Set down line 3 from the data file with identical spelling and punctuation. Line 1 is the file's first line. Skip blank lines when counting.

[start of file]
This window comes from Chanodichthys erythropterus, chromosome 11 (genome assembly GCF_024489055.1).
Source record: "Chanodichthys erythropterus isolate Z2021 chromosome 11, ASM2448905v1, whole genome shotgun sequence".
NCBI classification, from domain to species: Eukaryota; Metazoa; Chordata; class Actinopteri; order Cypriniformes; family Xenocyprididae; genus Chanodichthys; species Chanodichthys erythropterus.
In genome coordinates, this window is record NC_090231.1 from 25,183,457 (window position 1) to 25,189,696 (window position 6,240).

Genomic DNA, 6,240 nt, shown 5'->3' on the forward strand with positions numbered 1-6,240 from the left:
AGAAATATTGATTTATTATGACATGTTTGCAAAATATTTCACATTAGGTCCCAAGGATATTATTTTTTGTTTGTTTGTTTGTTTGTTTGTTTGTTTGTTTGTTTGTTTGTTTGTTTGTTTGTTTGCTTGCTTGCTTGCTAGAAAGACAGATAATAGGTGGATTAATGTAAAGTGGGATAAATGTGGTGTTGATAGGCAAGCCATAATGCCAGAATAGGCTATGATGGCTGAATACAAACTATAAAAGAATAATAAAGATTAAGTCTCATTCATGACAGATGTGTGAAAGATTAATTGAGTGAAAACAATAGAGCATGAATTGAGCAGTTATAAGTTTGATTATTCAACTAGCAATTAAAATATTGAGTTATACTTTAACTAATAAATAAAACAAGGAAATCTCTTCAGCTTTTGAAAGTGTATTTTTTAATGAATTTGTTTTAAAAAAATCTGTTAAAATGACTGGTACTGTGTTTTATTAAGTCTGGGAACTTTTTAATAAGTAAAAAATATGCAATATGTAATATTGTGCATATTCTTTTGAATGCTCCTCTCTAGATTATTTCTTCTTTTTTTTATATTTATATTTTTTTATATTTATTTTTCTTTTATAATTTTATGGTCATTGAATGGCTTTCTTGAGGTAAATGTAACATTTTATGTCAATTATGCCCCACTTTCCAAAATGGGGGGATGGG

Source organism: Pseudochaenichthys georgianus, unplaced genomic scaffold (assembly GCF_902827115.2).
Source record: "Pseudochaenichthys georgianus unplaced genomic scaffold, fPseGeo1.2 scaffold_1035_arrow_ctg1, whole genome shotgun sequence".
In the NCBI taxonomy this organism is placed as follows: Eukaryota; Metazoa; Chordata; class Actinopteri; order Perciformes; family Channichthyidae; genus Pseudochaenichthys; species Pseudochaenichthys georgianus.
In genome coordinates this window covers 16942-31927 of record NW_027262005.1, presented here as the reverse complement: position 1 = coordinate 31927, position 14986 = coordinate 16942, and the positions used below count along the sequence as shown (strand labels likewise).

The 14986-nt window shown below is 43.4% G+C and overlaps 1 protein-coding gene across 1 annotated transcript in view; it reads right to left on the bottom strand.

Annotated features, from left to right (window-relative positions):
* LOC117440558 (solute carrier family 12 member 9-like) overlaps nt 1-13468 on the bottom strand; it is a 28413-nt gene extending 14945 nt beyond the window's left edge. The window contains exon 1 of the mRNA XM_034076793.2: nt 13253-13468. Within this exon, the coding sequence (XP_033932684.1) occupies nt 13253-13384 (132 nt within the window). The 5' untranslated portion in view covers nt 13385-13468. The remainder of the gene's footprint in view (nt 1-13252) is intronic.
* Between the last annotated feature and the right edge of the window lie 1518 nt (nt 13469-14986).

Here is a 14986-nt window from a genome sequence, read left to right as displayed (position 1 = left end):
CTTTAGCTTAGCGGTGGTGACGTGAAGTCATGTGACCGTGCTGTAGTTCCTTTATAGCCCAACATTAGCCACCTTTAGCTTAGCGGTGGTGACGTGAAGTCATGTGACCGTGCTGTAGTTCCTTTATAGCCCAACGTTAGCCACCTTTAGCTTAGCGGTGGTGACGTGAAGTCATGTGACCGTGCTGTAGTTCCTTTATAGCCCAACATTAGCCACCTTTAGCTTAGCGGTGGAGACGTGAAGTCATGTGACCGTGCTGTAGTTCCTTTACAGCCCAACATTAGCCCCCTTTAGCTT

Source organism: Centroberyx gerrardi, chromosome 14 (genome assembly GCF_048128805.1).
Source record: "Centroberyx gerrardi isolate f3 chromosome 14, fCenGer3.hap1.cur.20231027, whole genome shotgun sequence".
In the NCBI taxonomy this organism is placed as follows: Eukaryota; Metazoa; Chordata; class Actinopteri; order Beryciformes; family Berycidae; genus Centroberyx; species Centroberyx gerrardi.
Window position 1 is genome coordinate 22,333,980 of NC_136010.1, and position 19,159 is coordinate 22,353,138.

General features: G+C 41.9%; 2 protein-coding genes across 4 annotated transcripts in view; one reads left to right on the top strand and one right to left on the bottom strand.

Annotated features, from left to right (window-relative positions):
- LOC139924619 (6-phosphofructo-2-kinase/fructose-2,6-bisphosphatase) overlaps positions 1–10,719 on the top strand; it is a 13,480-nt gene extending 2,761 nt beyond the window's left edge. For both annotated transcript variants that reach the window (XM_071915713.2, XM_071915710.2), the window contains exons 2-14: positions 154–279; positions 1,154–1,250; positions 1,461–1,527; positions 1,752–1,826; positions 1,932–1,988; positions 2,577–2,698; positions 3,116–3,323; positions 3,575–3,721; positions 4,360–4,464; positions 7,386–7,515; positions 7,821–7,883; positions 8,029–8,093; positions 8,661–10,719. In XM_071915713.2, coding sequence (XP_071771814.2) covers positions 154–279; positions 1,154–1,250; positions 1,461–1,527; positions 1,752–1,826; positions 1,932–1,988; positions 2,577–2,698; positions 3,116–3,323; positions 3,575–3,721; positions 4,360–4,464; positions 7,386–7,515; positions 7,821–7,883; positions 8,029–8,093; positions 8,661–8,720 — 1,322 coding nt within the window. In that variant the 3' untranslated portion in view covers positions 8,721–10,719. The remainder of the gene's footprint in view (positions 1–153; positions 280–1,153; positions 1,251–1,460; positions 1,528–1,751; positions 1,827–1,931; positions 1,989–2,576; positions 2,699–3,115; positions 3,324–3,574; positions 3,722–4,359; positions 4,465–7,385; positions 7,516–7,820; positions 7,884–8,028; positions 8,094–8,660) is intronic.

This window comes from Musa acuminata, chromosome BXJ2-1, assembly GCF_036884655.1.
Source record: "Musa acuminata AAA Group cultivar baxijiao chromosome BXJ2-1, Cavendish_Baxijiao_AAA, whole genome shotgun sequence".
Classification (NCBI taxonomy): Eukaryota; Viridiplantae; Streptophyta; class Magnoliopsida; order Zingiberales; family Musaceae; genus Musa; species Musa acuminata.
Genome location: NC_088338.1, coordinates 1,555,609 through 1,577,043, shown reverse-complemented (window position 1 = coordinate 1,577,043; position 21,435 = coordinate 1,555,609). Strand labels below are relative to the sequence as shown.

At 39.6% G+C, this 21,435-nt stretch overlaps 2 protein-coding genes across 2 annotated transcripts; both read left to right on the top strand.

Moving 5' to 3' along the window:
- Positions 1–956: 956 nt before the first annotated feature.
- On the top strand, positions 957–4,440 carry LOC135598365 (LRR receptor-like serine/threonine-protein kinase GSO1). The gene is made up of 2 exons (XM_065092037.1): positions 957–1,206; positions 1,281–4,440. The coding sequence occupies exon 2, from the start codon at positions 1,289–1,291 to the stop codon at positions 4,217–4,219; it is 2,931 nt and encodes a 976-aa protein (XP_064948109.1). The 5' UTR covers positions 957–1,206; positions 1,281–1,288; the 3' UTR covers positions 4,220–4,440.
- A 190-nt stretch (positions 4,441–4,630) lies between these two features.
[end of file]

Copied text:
NCBI classification, from domain to species: Eukaryota; Metazoa; Chordata; class Actinopteri; order Cypriniformes; family Xenocyprididae; genus Chanodichthys; species Chanodichthys erythropterus.